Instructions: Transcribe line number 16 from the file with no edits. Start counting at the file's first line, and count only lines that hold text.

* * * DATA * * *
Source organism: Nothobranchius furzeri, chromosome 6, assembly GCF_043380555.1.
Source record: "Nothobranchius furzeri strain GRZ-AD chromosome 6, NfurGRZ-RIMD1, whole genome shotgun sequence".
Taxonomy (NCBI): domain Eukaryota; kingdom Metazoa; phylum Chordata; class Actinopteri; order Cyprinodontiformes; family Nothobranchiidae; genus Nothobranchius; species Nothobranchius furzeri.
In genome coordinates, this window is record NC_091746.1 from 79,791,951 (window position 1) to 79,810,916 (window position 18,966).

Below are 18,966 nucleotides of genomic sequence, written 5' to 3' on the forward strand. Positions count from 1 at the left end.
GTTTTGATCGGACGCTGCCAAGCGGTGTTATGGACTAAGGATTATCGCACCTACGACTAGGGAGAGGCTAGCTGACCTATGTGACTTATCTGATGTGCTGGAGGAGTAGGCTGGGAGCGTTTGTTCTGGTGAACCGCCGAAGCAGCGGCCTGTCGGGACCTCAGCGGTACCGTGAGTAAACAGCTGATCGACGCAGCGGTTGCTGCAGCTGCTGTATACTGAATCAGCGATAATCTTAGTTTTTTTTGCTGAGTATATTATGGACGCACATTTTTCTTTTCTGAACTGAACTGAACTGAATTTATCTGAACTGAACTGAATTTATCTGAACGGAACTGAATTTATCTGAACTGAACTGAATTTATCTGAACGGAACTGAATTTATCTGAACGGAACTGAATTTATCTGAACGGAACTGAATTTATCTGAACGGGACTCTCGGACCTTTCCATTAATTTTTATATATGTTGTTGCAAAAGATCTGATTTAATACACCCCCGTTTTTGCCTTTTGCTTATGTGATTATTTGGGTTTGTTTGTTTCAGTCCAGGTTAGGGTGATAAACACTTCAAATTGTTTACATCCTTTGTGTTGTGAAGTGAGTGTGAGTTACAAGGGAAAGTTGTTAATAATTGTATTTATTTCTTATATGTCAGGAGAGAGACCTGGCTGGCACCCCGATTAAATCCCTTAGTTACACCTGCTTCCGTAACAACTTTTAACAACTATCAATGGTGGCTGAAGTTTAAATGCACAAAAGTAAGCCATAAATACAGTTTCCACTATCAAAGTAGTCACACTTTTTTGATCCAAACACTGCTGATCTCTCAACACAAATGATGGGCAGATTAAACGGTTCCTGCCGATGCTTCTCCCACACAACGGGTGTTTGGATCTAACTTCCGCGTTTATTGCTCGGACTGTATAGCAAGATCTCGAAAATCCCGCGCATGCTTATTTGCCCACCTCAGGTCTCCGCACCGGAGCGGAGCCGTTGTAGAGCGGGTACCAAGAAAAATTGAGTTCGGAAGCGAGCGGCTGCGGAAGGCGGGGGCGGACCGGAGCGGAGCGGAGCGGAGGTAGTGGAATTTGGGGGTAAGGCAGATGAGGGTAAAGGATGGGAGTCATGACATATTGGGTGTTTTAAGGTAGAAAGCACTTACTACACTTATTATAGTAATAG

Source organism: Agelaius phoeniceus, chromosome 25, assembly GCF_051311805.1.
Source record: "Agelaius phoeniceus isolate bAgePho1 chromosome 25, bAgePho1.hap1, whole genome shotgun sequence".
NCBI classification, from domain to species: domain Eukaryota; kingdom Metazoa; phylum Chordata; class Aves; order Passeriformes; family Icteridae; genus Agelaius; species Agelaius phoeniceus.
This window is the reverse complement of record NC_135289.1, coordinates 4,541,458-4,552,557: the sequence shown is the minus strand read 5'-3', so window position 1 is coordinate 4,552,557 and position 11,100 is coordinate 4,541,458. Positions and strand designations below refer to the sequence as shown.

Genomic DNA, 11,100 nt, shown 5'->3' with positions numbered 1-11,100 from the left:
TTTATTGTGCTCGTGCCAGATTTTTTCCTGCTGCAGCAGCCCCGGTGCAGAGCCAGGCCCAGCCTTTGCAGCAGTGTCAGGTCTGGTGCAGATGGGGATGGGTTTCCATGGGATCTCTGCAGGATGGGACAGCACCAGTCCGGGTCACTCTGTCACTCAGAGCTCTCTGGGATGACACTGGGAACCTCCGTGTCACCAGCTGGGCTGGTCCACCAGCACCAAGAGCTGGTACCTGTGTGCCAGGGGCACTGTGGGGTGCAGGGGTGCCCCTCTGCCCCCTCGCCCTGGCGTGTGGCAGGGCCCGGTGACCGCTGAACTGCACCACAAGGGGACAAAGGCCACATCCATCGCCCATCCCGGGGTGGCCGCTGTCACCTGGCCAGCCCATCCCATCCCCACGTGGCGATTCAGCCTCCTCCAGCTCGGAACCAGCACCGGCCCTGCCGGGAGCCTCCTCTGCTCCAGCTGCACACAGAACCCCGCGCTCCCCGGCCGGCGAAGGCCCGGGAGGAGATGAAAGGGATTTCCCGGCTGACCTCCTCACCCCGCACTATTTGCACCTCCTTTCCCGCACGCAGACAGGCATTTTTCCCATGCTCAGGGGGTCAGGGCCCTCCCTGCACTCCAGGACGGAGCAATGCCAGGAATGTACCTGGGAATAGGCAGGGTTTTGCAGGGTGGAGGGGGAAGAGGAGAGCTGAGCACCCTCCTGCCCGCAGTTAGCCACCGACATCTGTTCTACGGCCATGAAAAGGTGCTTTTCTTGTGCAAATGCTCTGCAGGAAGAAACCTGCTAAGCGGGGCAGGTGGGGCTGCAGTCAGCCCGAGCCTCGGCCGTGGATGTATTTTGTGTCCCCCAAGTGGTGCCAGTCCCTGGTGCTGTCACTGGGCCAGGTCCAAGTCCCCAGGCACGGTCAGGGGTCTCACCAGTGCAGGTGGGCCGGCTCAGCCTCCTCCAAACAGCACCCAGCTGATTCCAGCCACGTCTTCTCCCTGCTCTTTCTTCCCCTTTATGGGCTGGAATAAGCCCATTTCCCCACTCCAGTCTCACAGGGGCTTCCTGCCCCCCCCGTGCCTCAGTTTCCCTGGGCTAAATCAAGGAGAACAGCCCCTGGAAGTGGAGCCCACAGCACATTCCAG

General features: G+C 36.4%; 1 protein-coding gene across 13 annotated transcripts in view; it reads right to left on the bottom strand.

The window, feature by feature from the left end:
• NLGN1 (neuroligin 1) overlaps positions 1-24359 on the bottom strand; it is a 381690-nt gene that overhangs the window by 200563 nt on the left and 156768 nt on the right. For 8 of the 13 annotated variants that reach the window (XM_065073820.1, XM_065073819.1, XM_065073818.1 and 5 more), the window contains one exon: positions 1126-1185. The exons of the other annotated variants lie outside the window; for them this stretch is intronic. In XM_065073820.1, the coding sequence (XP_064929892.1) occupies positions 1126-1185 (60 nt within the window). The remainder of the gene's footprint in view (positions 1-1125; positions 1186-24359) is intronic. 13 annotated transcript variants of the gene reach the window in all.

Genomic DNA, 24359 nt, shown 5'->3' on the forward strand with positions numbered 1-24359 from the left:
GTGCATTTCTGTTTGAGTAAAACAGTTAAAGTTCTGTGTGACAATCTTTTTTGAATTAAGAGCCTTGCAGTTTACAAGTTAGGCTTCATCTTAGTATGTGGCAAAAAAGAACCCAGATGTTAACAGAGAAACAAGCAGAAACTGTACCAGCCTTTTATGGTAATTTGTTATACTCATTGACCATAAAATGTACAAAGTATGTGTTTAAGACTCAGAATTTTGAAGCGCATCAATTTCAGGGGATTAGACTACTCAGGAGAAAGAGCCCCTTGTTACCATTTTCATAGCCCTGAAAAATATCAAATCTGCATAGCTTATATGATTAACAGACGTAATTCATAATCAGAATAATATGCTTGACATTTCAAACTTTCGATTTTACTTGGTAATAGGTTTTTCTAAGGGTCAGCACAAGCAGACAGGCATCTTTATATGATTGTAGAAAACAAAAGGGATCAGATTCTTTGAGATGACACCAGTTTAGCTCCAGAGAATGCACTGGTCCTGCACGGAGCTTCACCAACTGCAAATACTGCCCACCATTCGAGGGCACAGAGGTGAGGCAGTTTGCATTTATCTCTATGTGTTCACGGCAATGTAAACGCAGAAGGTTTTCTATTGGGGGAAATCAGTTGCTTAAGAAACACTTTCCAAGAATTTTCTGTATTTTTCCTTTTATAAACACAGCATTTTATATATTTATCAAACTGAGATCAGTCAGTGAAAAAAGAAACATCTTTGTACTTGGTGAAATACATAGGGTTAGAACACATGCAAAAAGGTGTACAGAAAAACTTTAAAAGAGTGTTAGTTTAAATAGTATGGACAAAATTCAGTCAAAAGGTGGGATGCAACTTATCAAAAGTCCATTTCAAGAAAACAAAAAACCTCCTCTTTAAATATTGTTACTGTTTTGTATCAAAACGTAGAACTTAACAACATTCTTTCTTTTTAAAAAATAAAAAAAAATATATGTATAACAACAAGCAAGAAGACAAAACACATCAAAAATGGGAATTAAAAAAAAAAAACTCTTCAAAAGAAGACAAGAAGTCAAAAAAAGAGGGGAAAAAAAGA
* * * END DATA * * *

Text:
Genomic DNA, 24359 nt, shown 5'->3' on the forward strand with positions numbered 1-24359 from the left: